Why Brett Anderson called Cubs fans ‘f------ idiots’ and loves the idea of pitching at Wrigley Field

MESA, Ariz. – On an October night where you could literally feel Wrigley Field shaking, Brett Anderson fired off a message on his personal Twitter account: "Real classy cubs fans throwing beer in the Dodgers family section. Stay classy f------ idiots."
 
The Cubs had just clinched their first National League pennant since the year World War II ended, beating Clayton Kershaw and playing as close to a perfect game as they had all season. Anderson kept up the entertaining commentary during the World Series, previewing Game 7 – "We can all agree that we're happy it's not Joe West behind the plate tomorrow" – and tweaking his future manager: "Aroldis (Chapman) might puke on the mound from exhaustion."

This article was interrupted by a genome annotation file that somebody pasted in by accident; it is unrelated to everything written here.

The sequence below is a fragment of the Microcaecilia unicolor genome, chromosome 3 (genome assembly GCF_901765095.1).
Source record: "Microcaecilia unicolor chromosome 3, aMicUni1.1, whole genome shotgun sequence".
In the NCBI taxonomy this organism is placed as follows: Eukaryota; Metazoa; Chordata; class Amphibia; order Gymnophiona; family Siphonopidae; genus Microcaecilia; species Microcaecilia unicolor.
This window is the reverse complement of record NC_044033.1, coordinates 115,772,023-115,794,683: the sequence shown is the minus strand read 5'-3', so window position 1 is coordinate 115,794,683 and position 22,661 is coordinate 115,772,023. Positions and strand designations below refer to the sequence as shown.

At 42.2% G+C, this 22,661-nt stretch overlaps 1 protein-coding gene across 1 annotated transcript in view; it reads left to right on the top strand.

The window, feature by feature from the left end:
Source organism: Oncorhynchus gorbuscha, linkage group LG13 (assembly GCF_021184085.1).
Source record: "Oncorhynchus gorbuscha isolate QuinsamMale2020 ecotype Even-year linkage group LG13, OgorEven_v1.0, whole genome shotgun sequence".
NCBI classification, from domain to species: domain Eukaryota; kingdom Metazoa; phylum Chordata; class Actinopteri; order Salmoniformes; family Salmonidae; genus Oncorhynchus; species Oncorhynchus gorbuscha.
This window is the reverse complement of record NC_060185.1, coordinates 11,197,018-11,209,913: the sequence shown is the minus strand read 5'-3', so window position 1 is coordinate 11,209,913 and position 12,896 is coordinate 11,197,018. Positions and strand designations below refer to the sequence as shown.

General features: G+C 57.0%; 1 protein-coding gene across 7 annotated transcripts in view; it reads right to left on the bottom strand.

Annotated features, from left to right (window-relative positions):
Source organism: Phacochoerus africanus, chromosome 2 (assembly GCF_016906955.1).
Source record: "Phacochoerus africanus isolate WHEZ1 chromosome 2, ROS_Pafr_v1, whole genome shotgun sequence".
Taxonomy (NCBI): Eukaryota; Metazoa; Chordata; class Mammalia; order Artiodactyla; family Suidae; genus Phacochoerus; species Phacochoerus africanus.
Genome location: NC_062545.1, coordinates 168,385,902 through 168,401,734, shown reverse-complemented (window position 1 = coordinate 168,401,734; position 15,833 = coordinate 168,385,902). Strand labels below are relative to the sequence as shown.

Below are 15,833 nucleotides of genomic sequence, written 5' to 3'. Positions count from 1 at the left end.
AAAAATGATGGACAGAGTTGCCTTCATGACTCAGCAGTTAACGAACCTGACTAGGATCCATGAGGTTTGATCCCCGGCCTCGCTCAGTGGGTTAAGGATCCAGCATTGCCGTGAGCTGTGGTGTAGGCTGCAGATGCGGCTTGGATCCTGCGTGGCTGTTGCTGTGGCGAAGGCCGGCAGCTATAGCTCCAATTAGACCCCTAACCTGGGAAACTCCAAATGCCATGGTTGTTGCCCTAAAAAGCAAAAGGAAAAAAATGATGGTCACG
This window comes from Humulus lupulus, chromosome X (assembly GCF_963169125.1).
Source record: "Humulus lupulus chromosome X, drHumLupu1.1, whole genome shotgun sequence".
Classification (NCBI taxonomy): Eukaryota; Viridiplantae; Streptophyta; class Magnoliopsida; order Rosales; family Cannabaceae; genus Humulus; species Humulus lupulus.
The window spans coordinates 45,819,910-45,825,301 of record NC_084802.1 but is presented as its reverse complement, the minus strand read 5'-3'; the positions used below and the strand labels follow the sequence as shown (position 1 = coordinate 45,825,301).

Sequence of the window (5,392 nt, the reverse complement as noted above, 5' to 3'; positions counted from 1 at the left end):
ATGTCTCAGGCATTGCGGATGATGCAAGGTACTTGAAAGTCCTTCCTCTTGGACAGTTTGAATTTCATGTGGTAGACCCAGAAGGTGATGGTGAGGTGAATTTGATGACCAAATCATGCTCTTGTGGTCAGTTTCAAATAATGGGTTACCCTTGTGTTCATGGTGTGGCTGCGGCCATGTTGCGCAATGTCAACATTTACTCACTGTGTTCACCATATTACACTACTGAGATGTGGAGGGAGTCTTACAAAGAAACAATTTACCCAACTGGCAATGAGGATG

In another generation, a veteran pitcher might walk into a new clubhouse and wonder about any awkwardness with a hitter he once drilled with a fastball or some bad blood from a bench-clearing brawl. But overall today's players share the same agents, work out together in the same warm-weather offseason spots and understand the transient nature of this business. When pregame batting practice is filled with fist bumps, bro hugs and small talk between opponents, it becomes trying to remember what you said on social media. 
 
"I'm kind of a sarcastic ass on Twitter," Anderson said Monday. "I kind of sit back and observe. I'm not a huge talker in person. But I can kind of show some of my personality and candor on some of those things.